The much wider gap between performance of tropical livestock species and those of the temperate climate demand a critical review and consideration by learners and practitioners of animal production. A foundation course in animal production, such as this, requires students to be acquainted with the existence of the performance gap which has often been attributed to genetic, environmental, and genetic-environment interaction variables.
The essence of familiarisation with this challenge may stimulate the desire to finding ways of meeting domestic demands and reducing the performance gap. The identity and measures of productivity of breeds of livestock in Nigeria compared with some exotic breed ought to agitate the minds of students as to what motive or factor underlies the disparity between production capacity of exotic and local breeds of stock.
Past Livestock Improvement Efforts
The temperate – zone countries particularly in Northwest Europe earlier commenced livestock improvement through general improvement of environment for livestock such that at the beginning of 19th century improvement efforts were directed towards taking economic advantages of livestock.
Economic advantages were easily achieved as at then by improving on the housing facilities for livestock to prevent adverse climatic effects. Advances in livestock breeding started in 19th century particularly in the United Kingdom. The advances were however based on limited records, acute observation and trial-and-error efforts compared to modern genetic theory being used these days.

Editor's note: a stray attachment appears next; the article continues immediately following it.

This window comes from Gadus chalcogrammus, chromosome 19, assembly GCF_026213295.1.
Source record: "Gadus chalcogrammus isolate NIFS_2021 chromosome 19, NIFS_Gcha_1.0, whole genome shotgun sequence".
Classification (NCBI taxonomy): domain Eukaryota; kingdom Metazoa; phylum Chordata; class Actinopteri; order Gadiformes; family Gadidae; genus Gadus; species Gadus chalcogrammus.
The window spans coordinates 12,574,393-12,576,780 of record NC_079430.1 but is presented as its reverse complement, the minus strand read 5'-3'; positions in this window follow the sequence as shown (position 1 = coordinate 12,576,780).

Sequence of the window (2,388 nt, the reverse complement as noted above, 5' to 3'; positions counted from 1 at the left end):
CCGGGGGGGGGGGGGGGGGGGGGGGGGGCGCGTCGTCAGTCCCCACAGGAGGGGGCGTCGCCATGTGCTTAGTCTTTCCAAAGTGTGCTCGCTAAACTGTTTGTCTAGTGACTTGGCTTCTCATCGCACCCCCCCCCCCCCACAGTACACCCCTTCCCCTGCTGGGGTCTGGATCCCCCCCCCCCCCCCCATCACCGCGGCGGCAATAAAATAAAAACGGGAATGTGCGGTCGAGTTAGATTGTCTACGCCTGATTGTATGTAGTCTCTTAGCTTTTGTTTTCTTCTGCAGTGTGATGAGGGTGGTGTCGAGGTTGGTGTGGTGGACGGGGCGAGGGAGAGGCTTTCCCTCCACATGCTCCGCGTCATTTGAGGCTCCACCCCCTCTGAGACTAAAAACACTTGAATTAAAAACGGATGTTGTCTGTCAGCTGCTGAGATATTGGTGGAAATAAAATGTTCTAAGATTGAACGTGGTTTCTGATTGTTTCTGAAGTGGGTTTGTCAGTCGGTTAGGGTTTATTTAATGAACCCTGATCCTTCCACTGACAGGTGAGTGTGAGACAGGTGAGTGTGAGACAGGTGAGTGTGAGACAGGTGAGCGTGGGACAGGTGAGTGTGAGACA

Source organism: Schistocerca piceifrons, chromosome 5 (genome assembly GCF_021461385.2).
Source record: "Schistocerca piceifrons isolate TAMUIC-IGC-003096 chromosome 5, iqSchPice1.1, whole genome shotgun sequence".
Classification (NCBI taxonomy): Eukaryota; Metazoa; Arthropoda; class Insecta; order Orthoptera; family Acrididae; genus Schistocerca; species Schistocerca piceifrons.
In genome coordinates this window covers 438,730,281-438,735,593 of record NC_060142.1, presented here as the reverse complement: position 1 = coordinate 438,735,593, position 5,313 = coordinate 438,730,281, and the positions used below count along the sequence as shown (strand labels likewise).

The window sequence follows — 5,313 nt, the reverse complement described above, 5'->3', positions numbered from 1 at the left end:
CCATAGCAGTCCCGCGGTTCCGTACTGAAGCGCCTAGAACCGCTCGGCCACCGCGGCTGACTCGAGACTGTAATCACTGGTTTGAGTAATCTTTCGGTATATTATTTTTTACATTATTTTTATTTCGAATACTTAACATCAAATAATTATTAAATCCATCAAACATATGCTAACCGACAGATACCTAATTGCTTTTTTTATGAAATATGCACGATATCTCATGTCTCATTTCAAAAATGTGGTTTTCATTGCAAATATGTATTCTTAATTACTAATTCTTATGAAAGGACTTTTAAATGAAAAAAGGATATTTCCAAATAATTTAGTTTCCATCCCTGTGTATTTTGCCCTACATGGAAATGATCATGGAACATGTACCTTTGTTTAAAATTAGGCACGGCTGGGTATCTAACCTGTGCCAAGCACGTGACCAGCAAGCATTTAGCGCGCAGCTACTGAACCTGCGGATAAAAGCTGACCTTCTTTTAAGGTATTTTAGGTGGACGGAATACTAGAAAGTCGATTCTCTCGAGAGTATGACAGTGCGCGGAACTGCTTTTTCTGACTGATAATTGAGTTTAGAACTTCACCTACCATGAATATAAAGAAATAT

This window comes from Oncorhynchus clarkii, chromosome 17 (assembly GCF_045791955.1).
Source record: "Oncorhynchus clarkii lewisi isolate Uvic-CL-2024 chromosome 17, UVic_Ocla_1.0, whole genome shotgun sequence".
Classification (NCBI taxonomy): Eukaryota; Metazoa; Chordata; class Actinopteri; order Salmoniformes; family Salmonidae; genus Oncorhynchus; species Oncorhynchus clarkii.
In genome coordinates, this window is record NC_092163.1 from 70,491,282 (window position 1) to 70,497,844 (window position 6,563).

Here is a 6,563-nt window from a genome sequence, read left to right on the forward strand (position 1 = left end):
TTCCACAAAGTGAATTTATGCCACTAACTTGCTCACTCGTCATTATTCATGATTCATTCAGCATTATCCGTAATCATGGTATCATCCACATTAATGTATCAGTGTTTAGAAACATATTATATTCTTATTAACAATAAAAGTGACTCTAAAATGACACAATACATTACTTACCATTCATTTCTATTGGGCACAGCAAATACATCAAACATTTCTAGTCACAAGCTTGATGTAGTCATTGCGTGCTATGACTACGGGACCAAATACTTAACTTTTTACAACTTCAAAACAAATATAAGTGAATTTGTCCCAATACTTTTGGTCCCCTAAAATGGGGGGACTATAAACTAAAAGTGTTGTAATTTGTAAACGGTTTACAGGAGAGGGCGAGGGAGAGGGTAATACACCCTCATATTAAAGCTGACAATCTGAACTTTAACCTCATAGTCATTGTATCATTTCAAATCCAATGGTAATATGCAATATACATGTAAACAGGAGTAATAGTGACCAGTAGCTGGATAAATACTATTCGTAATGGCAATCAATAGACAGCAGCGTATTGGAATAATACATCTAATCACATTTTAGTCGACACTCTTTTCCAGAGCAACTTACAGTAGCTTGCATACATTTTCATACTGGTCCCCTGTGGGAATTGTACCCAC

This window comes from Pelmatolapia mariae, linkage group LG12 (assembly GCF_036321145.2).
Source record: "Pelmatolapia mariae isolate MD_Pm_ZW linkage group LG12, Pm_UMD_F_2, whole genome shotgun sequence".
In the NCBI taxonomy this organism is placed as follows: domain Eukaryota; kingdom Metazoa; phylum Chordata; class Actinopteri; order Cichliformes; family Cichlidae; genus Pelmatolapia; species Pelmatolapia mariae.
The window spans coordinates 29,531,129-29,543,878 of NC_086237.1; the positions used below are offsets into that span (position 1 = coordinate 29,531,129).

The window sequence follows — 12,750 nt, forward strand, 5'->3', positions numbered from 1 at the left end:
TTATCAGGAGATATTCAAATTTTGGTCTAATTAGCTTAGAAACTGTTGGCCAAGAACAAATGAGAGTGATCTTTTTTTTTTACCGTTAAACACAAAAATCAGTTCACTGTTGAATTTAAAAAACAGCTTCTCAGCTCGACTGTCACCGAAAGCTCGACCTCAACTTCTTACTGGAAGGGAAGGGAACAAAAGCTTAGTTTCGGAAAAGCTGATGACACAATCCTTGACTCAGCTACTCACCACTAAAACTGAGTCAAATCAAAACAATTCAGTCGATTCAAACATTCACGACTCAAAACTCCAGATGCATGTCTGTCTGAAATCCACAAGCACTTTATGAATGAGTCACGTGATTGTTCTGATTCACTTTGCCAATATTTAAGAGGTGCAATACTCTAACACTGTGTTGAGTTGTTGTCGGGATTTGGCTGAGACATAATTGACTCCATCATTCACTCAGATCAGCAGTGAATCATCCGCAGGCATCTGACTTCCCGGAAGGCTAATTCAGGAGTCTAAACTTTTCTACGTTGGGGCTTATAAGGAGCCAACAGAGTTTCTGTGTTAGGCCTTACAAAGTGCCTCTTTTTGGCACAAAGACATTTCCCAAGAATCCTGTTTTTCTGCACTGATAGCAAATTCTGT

Science of genetics began to gain recognition in the early 20th century revolutionising animal breeding with the application of genetic principles combined with new knowledge on physiology of reproduction. Today, the pace of progress is tremendous with the advent of knowledge on molecular structure of DNA (Deoxyribonucleic Acid) and location of genes on the chromosomes. Genetic engineering will soon take animal production to a new stage.
In contrast, these practices are extremely slow to be applied in the tropical countries. Although livestock owners in the tropic developed rules or customs towards better breeding of their stock, but these seem to be haphazardly applied and uncontrolled probably due to inefficient grasp of the challenge or its solution.
As such efforts to improve the productivity of livestock in the tropics have always moved in a cyclic manner perhaps for a few reasons. One, the original domestication of most species probably occurred in the tropics and/or subtropics. Two, large movement of stock from their origin of domestication to isolated areas resulted in natural development of characteristics that adapted them to their new environment.
Three, breeding of animals in some cultures was restricted to cultural, magical or religious rather than economic perspective. Four, importation of improved breeds from Europe to the Americas thrived in the temperate climate but parallel importation from Europe to the tropical countries of Africa and Asia was not successful except for Criollo cattle breed of tropical Central and South America.
After a few attempts to improve the genetic make-up of stock, a new stream of importation to Africa followed without success, until it was realized that highly productive European and American breeds cannot thrive in tropical Africa and Asia unless epizootic diseases are controlled and nutrition and management are improved.
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